Here at home, its sanitized… in the Wall Street Journal, they did a piece right at the beginning of the invasion, the day the statue of Saddam Hussein was pulled down by U.S. Marines in Fardus Square. Domestically the reason this has become the most famous image of the invasion [is] not just CNN, all the networks showed that image thousands of times, but CNN International news, they couldn’t get away with just showing that, so they showed a split screen with the casualties of war. That is what war is. That is suffering and until we show that, then war is still an option and when we show it, I really do think people would say no to war in the 21st century.

SC: How do you manage to maintain your equanimity in the face of some of the things that you are covering?

AG: I think it is because people work so hard to change things, and that is what inspires me. . . people organizing all over around so many different issues do not give up hope. When I covered the occupation of East Timor by the Indonesian military armed by the United States government, it was the people of Timor who were hopeful. Unbelievably enough, a third of their population was wiped out. Yet they looked forward to a time when the occupation would end.

In Haiti, in a time when they have been suffering for two hundred years, here you have the oldest black republic in the world, the president, democratically elected president Aristide is pushed out twice, forced out in a U.S.- led coup. If the people of Haiti are politically engaged, are hopeful, people organize.

I’m continually inspired in this country. Here we come from the most powerful country on earth and the effect of that power now is such terrible abuse of people around the world and people are doing something about it. Even with the media shielding people here, not showing them the effect of the U.S. government policy, people are getting information, are hungry for alternative media that will get at the truth and people are organizing in their own community at just a local level, so I’m continually inspired by that.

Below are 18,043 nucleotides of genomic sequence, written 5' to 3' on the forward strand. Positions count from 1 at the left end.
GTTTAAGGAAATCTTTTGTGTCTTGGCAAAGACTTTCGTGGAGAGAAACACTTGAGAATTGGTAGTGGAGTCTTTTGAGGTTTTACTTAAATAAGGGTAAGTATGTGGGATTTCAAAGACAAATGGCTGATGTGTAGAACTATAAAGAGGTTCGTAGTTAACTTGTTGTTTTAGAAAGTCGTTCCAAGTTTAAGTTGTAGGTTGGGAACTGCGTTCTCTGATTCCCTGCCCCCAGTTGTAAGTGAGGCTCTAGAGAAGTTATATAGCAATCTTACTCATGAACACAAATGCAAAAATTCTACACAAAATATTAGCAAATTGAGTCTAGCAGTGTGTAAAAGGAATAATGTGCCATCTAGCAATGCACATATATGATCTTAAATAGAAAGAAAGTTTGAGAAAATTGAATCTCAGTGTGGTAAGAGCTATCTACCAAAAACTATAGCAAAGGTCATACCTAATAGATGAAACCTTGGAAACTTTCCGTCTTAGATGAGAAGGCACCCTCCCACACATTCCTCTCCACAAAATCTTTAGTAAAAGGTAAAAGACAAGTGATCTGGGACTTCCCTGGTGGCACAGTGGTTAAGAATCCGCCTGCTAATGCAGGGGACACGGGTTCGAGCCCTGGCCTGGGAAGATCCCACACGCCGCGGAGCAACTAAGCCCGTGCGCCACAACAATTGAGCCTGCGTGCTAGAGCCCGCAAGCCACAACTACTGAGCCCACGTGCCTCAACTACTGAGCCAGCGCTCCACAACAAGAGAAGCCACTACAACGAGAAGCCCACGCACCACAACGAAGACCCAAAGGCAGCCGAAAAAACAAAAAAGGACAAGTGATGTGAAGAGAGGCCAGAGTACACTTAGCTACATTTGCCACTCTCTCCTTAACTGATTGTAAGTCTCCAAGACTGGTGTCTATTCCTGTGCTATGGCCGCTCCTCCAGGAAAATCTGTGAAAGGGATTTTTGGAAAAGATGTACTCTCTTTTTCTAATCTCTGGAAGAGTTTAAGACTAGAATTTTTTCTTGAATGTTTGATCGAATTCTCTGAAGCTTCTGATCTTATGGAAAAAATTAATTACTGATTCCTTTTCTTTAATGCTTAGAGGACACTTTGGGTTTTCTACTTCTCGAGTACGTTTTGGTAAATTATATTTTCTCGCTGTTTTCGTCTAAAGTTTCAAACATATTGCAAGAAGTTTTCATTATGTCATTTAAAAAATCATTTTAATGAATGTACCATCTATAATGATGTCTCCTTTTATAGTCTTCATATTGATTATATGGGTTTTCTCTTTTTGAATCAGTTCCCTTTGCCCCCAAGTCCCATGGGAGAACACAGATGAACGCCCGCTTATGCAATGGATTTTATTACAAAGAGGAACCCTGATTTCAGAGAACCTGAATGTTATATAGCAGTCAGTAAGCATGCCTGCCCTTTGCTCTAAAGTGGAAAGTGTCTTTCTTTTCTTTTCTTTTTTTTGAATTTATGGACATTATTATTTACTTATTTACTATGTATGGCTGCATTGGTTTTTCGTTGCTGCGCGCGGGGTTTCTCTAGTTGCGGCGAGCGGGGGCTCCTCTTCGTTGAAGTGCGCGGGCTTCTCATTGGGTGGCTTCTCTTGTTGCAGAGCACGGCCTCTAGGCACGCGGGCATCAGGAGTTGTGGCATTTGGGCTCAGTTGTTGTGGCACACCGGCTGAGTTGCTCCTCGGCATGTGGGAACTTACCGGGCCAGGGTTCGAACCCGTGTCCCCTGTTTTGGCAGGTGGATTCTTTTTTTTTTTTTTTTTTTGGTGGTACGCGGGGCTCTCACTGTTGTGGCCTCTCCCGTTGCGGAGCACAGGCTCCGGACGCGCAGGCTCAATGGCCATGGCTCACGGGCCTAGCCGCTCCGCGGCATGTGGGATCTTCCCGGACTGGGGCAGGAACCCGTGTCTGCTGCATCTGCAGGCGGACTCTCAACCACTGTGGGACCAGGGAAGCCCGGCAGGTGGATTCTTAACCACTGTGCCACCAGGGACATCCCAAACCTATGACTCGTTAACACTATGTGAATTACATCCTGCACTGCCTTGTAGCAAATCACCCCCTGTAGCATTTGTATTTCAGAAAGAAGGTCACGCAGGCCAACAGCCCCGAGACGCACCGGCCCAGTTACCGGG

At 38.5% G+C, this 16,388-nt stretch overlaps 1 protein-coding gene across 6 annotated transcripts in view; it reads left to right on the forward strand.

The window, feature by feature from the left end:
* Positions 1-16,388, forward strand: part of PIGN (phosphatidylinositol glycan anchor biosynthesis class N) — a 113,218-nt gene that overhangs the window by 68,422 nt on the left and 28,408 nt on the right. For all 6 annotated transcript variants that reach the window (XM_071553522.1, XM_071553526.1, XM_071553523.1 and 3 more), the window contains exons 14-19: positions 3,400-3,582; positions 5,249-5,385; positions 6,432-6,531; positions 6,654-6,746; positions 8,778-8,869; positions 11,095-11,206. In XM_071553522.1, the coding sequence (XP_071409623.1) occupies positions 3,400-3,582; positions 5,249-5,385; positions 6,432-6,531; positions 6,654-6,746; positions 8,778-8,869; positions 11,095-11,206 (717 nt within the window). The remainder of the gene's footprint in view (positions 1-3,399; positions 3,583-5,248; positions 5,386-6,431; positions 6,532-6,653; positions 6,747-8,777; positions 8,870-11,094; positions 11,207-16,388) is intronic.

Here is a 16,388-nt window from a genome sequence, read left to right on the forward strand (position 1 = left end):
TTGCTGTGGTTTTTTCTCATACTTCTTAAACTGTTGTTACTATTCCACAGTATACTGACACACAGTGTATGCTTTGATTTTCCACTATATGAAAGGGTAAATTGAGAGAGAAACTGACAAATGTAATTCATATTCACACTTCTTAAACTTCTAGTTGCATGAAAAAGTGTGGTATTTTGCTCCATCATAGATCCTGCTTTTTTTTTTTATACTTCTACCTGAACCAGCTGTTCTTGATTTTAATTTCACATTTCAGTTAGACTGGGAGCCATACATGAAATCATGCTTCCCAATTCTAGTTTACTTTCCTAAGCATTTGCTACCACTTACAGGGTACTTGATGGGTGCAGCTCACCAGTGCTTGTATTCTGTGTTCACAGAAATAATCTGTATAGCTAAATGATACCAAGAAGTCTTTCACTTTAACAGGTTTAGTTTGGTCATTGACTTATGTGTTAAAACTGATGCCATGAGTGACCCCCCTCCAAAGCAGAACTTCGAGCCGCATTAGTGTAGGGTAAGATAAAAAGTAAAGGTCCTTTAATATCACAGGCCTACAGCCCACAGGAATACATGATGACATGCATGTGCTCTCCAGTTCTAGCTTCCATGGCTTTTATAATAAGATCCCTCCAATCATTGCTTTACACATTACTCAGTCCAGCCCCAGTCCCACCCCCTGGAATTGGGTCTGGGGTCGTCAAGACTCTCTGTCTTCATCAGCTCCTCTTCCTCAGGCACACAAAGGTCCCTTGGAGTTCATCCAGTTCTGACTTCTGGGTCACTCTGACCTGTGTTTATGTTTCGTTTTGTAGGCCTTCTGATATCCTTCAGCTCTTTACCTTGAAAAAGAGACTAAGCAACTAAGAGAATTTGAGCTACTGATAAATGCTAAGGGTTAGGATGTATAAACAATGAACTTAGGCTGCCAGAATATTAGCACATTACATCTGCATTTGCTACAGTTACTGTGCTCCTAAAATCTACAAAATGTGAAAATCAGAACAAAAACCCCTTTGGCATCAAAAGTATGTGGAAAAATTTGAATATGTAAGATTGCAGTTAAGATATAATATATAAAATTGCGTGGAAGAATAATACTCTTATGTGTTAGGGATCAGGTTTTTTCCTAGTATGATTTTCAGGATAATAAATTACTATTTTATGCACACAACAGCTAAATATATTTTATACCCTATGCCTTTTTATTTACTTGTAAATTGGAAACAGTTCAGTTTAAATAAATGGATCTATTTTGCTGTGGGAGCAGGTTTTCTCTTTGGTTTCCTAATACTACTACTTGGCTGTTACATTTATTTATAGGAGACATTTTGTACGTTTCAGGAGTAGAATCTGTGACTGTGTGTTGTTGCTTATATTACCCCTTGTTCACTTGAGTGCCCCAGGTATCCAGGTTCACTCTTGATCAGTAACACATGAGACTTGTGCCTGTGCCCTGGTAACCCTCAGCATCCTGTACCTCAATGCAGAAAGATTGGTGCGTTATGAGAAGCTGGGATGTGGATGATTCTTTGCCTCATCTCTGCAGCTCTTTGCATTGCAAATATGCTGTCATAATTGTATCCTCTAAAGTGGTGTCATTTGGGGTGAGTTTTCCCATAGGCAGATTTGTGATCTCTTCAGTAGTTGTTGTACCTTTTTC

Even with the media shielding people here, not showing them the effect of the U.S. government policy, people are getting information, are hungry for alternative media that will get at the truth.

SC: How has [being outside mainstream media] impacted you in terms of you access?

AG: I have always felt strongly that it’s absolutely critical to get information out and I think it also has to do with an earlier question you asked about being a woman and does it make a difference to be a woman reporter. I think it has to do with growing up in a relationship with the world, not trying to conquer it, but understanding people in relation to each other, and I learned this from my mother and my father.

My father was an unusual man. He listened deeply, he was a doctor . . .when he would come home at the end of the day, what he was most interested in talking to us about was the lives of his patients, what people were doing, how they were growing up, their families - because he deeply cared, that was what motivated him.